Little more than a month after that atrocious break-in at Alarmists frontman Eric Lovold's home-based Instrument Control Studios--you know, the one that took place on Christmas Eve, resulting in the loss of over $25k worth of equipment--it would seem that the Twin Cities' music community is fully swinging in support of one of its own.
- Natalie Gallagher, City Pages
Bill Travers, perfect music for a Sunday afternoon (after the football season)
The guy plays fluid as water and is a fine singer.
- Dwight Hobbes, TC Daily Planet
Chilling story of half-sisters, both sopranos
Minnesota Opera's "Mary Stuart" is a grandly sung tale of blood and royalty.
- LARRY FUCHSBERG, Star Tribune
Her mythic beauty
A small Twin Cities company opens an ambitious contemporary take on Helen of Troy.
Rohan Preston, Star Tribune
Theatre Mu and CHAT present Katie Ka Vang's "WTF"
The play has received less-than-stellar reviews from the Pioneer Press and the Star Tribune, which I think is too bad--because I believe Katie Ka Vang has a unique voice that should be nurtured.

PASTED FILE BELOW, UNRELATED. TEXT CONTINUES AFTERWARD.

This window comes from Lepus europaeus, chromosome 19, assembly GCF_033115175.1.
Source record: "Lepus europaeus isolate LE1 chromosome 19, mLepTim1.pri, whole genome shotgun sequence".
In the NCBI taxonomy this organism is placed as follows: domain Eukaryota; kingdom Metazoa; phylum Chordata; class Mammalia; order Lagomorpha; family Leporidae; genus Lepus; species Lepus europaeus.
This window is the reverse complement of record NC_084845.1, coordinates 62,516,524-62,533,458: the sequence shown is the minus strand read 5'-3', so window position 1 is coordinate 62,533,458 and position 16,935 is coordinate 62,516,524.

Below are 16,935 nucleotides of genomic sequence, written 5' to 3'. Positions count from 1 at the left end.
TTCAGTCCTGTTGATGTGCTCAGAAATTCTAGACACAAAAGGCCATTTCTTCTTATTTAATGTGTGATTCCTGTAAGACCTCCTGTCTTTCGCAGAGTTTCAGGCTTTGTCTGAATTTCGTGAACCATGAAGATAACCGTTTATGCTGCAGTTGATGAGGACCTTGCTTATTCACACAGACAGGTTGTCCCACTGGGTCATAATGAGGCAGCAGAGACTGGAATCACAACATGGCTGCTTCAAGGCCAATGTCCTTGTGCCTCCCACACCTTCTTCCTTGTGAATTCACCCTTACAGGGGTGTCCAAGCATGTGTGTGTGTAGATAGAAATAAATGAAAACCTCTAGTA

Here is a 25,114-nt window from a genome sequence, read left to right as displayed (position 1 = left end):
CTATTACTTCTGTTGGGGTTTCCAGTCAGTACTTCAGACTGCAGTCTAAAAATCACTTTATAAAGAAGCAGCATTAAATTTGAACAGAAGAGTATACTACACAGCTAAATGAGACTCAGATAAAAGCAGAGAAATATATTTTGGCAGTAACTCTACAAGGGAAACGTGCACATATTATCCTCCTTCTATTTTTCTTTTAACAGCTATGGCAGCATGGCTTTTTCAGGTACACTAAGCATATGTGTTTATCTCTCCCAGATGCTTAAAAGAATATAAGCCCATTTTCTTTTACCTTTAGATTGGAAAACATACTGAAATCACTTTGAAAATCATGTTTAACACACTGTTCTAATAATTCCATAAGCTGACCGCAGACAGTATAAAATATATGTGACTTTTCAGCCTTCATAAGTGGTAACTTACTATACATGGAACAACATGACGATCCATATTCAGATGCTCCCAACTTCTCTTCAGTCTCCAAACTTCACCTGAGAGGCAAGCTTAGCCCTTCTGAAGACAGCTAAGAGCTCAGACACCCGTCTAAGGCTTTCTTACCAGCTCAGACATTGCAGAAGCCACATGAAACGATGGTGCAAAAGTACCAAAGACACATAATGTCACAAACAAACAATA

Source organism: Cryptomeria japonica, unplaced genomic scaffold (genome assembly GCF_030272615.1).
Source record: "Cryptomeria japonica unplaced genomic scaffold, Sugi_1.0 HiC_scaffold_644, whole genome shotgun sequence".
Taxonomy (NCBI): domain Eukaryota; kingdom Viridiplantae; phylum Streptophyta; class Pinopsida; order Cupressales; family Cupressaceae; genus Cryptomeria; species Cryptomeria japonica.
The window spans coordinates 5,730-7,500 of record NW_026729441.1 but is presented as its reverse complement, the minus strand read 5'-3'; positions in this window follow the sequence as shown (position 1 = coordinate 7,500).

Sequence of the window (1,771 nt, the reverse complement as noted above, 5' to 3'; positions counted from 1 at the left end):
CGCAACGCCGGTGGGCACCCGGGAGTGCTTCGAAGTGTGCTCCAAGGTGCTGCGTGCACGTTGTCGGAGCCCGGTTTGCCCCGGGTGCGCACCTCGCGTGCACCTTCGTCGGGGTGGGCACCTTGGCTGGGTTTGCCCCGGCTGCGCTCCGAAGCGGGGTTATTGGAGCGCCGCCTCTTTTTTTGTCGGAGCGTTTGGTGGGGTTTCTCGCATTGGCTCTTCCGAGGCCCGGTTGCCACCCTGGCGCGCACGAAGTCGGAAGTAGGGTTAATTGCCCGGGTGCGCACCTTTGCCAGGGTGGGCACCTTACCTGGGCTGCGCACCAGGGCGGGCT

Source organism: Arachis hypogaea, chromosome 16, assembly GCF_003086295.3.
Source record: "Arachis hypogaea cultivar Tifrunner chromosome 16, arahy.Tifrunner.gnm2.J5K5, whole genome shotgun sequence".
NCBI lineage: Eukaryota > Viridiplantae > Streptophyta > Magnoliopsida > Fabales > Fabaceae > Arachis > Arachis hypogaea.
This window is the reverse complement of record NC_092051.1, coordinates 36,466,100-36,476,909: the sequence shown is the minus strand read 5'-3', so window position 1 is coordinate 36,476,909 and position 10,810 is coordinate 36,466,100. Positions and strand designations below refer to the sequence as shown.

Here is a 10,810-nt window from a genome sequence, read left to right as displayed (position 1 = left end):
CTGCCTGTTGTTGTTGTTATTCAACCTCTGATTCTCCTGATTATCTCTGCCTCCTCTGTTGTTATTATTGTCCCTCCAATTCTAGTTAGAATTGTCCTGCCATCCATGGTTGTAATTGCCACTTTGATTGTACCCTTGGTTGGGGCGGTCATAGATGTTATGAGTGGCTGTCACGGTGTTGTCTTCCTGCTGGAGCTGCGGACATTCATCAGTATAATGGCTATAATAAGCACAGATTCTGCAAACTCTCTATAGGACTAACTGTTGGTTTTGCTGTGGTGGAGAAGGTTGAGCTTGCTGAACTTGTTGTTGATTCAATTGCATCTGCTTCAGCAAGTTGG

- Sheila Regan, TC Daily Planet
Children's Theatre Company's "Babe" is a pip
You have an entire month left to see this play, and that is good, because seeing it once a week is a sure way to cure what ails ya' during the gloomy month of February.
Betsy Gabler, TC Daily Planet
At Plymouth Playhouse, wonderfully "Marvelous Wonderettes"The Marvelous Wonderettes takes the audience back to the 1958 Senior Prom at Springfield High School.
Jean Gabler, TC Daily Planet
"Corn" by Steve Thomas - Image copyright Pioneer Press
The Minnesota State Fair has chosen Steve Thomas of Lino Lakes to design the 2011 poster and commemorative art.
"Mars" by Steve Thomas